LONDON • Bookmakers' odds have shifted sharply towards Britain voting to remain in the European Union in the June referendum, a move in sentiment also reflected by the pound rising yesterday to near a six-week high against the euro.
Both moves followed an intervention by US President Barack Obama in the EU debate, but supporters of leaving the EU warned the "In" camp not to celebrate too early. Mr Obama said Britain would find itself "in the back of the queue" for a trade deal with the United States if it voted to quit the EU on June 23, and said it would be safer, more prosperous and more influential if it stayed in.
Following his unexpectedly forceful intervention, the implied probability of a vote to remain in the 28-nation bloc rose sharply to about 75 per cent, according to live odds from bookmaker Betfair.
Ladbrokes' betting barometer, also based on live odds, indicated a 73 per cent chance of an "In" vote.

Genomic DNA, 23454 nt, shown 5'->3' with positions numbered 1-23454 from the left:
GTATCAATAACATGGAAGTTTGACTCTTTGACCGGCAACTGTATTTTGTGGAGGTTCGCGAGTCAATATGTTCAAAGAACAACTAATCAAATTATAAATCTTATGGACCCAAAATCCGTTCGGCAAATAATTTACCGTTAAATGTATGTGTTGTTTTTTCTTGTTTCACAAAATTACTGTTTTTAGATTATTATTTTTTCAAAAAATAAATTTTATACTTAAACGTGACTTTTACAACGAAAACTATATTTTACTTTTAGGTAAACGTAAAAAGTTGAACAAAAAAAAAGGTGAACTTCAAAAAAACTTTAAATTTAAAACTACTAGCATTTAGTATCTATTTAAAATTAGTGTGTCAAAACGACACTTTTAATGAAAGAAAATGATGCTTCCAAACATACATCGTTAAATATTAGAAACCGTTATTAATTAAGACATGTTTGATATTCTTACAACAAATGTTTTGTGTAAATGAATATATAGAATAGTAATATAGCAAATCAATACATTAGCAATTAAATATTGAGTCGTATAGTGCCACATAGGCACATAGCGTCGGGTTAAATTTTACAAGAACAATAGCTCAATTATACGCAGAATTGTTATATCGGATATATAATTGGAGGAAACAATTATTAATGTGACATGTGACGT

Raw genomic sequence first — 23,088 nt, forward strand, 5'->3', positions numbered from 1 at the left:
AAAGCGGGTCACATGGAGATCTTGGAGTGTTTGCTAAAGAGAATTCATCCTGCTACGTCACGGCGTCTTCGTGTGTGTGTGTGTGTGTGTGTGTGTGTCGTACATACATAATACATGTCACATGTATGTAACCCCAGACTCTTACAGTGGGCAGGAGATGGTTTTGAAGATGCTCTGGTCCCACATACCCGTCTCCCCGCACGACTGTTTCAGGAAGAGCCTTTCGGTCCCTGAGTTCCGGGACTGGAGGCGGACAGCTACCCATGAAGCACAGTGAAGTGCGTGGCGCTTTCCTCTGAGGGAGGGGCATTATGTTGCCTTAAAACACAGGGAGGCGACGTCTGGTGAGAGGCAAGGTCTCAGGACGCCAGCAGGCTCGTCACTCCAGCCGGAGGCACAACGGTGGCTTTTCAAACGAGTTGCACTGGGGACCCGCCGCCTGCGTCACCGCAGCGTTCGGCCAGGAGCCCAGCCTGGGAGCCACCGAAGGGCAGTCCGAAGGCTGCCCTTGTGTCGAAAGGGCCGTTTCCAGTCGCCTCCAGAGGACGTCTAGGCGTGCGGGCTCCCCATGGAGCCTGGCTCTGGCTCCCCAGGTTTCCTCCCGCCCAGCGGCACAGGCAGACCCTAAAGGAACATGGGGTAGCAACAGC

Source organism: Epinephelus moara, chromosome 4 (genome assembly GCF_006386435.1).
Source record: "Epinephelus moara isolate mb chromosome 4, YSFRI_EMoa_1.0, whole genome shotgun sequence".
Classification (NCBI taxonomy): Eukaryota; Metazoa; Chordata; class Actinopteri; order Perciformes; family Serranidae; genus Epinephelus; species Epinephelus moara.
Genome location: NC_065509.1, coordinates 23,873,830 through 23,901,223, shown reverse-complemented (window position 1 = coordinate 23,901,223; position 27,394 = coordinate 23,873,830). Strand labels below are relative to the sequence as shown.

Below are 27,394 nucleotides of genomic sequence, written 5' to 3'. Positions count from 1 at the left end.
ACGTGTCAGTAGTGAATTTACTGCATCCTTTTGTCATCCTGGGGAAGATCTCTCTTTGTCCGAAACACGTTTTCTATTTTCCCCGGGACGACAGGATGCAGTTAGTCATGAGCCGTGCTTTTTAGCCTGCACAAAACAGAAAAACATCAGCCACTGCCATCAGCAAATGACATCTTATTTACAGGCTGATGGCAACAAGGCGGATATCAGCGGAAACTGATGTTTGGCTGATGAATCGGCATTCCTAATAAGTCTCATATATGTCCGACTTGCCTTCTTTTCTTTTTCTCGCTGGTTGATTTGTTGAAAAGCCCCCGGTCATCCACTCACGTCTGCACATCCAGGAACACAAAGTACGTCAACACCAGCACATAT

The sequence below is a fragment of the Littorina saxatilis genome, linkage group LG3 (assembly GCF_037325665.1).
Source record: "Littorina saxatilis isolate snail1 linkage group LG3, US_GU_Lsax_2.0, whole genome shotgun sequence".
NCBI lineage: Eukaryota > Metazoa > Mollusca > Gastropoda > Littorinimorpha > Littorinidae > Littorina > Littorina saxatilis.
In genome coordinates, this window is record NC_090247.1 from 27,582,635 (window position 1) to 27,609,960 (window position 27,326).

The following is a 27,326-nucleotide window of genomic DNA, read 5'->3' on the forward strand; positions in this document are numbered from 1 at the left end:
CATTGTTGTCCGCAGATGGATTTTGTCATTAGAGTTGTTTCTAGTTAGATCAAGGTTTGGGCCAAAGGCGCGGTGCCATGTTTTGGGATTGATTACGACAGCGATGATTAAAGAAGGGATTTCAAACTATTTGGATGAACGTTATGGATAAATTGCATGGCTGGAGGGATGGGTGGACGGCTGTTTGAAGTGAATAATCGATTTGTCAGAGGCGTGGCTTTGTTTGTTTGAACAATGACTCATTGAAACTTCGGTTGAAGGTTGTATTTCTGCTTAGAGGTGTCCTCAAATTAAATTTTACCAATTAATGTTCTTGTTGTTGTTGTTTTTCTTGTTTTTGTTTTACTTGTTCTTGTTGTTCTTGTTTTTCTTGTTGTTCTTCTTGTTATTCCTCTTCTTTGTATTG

Sterling hit a six-week high against the euro of 77.52 in early Asian trade, with traders saying Mr Obama's intervention was helping sentiment as it underlined the weight of argument from global and financial leaders in favour of the "In" camp.
The EU issue has split the ruling Conservative Party, with Prime Minister David Cameron leading the campaign to stay in while six of his Cabinet ministers and a large proportion of his party's lawmakers are openly campaigning for Brexit, as leaving is known.
The "Leave" campaign fought back yesterday, with Mr Boris Johnson, the outgoing Conservative mayor of London, seeking to undermine the arguments made by Mr Obama. "For us to be bullied in this way... for people to say we are not going to be able to cope on our own is completely ridiculous," he told ITN television. In an opinion column in the Daily Telegraph newspaper, he accused the "In" camp of "crowing too soon".
Another prominent "Leave" campaigner, Justice Secretary Michael Gove, wrote in the Times newspaper that the next wave of EU expansion, which could include Turkey and Albania, would create a migration "free-for-all" and place "unquantifiable strain" on Britain's public services as millions more people gained the right to move to the country.
But Home Secretary Theresa May, who is in the "In" camp, took on the immigration issue, which polls suggest is a salient one with voters.
She said in a television interview on Sunday that Britain's EU membership made it more difficult, though not impossible, to control immigration.